CRTAUTL. This command should have PUBLIC *EXCLUDE. You will need to have authority to this command or *allobj authority
Secure the AUTL (CHGOBJOWN to QSECOFR, PUBLIC *EXCLUDE).
Set security on system objects using the desired AUTL.
Add User Accounts to the AUTL (WRKAUTL and Option 2 to change/add/delete). Using Group profiles is my recommendation whenever possible.
I can't think of any reason why CRTAUTL should be restricted as *PUBLIC *EXCLUDE.
Certainly, *PUBLIC *EXCLUDE is a likely authority to assign as a user entry on an *AUTL. There seems to be no reason ever to grant higher than *PUBLIC *USE on any *AUTL. If higher authority is given to *PUBLIC, then there's probably no point in using the *AUTL for whatever is being done.
Note that objects that are added to the *AUTL should usually also have *PUBLIC *AUTL assigned in order to direct authority to the *AUTL.
An Authority List (*AUTL) object is a way of assigning authorities for a list of objects to a list of users. The "lists" may contain just a single object or user. Authorities are set against /each/ user for /all/ objects on the list.
One user might have *USE authority while a different user could have *CHANGE. The authority for a user is associated with <b>every</b> object on the list. I.e., you can't use an *AUTL to give a particular user *USE authority to one object and *CHANGE authority to a different object.
*AUTLs are not the solution for everything. They can provide an administrator with a single interface point for potentially many users and objects. <b>A given object can appear on only one *AUTL.</b>
The list of users will often consist mostly of group profiles. The list of objects will often consist of objects from within a particular application. Users can appear on many *AUTLs.
Often, a single *AUTL might be created for a given application. However, you might create a couple *AUTLs for each application; you might see a reason to put particular users on one *AUTL with *CHANGE authority and *USE on a second *AUTL that lists a few other objects.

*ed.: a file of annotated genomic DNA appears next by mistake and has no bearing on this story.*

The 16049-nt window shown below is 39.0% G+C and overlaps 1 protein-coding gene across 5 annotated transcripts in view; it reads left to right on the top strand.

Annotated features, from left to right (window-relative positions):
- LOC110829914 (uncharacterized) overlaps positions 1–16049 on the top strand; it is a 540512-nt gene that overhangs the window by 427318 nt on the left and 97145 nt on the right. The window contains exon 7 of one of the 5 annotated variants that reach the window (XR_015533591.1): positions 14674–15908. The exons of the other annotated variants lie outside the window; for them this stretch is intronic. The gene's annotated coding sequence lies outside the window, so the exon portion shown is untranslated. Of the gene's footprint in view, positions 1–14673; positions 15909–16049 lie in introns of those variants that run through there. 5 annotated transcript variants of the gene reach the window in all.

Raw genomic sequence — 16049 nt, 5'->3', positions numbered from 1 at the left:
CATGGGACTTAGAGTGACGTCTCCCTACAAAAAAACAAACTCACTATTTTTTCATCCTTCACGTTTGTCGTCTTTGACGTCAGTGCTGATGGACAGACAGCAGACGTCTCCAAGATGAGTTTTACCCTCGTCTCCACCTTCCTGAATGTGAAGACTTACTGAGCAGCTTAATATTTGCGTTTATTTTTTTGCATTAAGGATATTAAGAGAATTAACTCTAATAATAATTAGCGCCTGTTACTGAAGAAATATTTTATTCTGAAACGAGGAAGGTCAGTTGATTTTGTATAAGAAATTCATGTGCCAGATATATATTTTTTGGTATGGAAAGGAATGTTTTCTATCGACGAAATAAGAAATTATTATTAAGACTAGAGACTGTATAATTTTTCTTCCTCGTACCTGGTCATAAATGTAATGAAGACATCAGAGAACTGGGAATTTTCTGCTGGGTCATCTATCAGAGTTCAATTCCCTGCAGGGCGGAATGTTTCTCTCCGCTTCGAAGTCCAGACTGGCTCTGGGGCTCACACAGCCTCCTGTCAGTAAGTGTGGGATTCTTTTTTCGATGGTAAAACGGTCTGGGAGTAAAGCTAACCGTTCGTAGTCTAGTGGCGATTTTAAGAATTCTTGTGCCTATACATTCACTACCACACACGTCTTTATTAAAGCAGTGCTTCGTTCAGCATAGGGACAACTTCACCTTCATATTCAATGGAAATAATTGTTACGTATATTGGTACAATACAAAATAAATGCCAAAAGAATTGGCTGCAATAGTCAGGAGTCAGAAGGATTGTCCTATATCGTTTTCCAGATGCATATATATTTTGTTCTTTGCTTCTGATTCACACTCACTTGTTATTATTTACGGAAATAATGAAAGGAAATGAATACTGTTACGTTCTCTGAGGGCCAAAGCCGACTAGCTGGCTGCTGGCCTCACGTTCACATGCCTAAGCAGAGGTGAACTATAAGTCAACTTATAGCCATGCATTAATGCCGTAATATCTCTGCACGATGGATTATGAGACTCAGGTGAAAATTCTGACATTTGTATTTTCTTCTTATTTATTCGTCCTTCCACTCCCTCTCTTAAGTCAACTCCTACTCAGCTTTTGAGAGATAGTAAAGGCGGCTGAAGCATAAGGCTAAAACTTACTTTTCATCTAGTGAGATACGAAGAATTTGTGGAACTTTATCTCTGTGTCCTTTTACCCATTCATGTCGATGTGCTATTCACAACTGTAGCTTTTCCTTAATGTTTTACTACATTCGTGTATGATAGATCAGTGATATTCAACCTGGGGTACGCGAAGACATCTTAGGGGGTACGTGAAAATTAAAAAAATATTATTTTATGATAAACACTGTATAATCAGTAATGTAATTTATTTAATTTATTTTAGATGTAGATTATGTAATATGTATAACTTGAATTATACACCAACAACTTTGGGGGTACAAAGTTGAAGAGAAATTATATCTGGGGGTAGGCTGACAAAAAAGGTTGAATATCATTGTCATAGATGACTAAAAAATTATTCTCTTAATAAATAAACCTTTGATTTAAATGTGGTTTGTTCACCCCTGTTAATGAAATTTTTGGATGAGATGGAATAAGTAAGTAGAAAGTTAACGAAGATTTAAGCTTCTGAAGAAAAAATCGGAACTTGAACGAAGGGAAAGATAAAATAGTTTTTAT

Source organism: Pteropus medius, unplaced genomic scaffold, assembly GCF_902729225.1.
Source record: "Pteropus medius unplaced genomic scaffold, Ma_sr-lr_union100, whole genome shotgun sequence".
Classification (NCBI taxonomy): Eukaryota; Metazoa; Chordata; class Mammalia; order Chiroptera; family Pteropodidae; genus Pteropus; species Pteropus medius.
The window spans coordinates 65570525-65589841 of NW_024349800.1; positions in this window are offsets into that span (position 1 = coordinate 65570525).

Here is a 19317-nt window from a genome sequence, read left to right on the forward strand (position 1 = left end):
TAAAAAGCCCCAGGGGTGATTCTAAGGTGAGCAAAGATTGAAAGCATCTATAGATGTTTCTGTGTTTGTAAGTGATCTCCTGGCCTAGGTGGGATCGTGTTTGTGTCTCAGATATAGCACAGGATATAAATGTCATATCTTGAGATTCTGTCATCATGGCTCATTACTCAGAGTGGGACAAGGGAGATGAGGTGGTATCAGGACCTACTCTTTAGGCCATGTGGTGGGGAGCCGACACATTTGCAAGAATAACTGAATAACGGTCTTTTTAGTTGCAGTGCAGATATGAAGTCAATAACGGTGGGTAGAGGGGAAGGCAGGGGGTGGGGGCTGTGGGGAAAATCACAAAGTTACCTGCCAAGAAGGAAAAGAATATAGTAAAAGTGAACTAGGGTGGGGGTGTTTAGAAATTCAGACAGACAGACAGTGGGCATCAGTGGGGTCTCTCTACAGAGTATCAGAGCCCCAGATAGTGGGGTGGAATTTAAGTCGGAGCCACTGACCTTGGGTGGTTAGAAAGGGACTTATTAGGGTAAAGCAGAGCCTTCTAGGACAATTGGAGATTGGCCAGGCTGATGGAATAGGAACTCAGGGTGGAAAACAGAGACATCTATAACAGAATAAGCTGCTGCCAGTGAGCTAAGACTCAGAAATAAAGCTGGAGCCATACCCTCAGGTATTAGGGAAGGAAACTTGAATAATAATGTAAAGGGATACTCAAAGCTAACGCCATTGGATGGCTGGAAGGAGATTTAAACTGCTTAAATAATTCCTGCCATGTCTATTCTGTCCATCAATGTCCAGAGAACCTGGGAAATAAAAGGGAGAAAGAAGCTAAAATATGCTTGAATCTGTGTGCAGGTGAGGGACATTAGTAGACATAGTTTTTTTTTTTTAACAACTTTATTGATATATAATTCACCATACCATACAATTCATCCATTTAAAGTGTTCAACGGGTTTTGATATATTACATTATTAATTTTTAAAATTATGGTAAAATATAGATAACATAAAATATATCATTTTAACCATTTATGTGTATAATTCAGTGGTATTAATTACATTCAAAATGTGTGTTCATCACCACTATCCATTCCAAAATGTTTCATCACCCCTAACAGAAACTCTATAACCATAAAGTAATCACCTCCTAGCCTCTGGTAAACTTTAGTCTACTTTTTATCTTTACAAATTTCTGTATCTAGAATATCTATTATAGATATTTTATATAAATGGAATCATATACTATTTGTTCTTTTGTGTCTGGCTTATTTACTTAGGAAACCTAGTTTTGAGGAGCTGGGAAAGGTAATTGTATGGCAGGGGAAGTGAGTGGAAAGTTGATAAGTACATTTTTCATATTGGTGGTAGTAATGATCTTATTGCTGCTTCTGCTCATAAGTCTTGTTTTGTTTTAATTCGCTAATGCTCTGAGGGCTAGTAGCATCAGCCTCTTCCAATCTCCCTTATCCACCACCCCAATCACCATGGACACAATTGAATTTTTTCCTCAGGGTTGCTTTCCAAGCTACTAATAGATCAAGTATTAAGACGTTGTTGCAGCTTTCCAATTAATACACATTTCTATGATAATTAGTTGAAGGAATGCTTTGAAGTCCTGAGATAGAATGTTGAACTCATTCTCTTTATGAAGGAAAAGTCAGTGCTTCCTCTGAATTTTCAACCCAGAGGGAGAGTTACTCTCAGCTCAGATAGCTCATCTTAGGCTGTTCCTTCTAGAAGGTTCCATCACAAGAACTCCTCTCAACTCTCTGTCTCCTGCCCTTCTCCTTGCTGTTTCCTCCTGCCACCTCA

By listing group profiles, you effectively are granting members of the groups the authorities that are on the *AUTL. (You can list a particular user on the same list that the user's group is on. The individual's entry will be checked first. In this way, you can restrict an individual or elevate an individual while maintaining general group authority.
Listing a few groups lets you control all of the members with minimal effort. When a new user is added to the group, all authorities of the group become effective for that user. There's no need to to put the user on any of the *AUTLs nor to assign authority object by object.
You can create *AUTLs, create a few profiles, place the profiles on the list with authorities and add objects to the list. As long as the profiles are not in use (no one logs on with them here are no members), the *AUTLs would have no effect. This gives you a way to phase object-level authority into a site that currently isn't controlled. Whatever authorities are in place for users and objects will still be in place in addition to whatever is assigned on the new *AUTLs.